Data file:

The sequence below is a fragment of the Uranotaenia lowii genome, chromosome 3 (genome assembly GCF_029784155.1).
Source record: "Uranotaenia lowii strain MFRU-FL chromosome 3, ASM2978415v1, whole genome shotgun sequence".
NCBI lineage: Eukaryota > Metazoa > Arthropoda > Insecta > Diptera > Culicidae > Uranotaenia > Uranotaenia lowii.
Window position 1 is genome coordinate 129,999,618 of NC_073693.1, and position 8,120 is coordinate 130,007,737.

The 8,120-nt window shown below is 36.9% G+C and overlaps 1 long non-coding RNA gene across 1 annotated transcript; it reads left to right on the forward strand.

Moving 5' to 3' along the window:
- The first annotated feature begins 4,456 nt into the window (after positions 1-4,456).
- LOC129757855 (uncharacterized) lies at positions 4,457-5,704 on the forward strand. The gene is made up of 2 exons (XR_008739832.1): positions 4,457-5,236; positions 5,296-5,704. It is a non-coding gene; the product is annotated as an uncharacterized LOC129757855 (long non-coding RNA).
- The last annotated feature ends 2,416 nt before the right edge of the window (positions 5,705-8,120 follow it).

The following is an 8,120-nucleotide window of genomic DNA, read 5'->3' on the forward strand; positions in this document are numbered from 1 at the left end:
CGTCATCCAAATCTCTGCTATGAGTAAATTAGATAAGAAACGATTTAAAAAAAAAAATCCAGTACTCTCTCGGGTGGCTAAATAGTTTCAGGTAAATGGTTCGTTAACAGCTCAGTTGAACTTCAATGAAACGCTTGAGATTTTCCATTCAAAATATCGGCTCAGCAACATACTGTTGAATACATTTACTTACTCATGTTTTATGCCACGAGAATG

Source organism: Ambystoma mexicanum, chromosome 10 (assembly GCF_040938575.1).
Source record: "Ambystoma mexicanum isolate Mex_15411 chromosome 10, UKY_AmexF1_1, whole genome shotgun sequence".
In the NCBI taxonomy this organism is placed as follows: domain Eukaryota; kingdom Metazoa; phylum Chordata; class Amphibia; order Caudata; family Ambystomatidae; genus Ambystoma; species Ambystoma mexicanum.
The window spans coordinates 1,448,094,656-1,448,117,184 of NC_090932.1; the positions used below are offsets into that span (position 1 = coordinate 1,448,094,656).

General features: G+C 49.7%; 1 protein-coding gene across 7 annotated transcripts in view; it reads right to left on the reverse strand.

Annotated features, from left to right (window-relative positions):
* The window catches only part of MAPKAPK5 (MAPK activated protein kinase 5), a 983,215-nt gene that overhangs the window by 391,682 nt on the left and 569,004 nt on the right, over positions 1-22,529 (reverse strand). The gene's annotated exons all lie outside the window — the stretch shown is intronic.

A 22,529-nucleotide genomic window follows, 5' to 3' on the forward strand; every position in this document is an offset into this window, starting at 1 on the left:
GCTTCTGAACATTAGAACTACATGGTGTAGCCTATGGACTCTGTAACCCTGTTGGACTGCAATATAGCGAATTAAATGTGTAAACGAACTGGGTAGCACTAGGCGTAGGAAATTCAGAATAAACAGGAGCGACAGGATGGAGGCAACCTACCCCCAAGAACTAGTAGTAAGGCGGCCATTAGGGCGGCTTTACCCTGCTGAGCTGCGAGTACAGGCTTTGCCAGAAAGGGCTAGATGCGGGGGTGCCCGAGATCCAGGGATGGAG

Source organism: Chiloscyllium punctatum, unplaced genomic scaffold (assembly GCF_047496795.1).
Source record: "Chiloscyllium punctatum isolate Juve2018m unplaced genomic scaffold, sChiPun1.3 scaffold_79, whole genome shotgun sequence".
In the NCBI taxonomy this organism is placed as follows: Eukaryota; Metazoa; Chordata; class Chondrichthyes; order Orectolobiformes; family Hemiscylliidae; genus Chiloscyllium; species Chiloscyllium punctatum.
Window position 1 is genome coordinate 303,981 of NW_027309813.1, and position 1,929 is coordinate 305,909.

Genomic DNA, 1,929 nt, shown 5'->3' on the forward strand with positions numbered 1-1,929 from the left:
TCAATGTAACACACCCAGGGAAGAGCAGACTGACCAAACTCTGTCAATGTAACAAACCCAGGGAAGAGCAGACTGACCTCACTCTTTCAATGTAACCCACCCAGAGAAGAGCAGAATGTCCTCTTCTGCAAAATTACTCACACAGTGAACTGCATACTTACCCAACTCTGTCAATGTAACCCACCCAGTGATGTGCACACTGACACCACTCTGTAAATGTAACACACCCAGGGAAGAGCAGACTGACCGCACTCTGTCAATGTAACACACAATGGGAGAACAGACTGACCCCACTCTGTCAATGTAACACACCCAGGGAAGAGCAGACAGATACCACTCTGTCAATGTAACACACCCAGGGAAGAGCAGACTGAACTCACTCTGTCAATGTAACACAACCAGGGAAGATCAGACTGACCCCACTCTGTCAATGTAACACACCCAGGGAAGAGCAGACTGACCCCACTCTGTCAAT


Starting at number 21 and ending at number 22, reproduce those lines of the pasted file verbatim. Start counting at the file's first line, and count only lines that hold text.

Source organism: Chiloscyllium punctatum, unplaced genomic scaffold (assembly GCF_047496795.1).
Source record: "Chiloscyllium punctatum isolate Juve2018m unplaced genomic scaffold, sChiPun1.3 scaffold_79, whole genome shotgun sequence".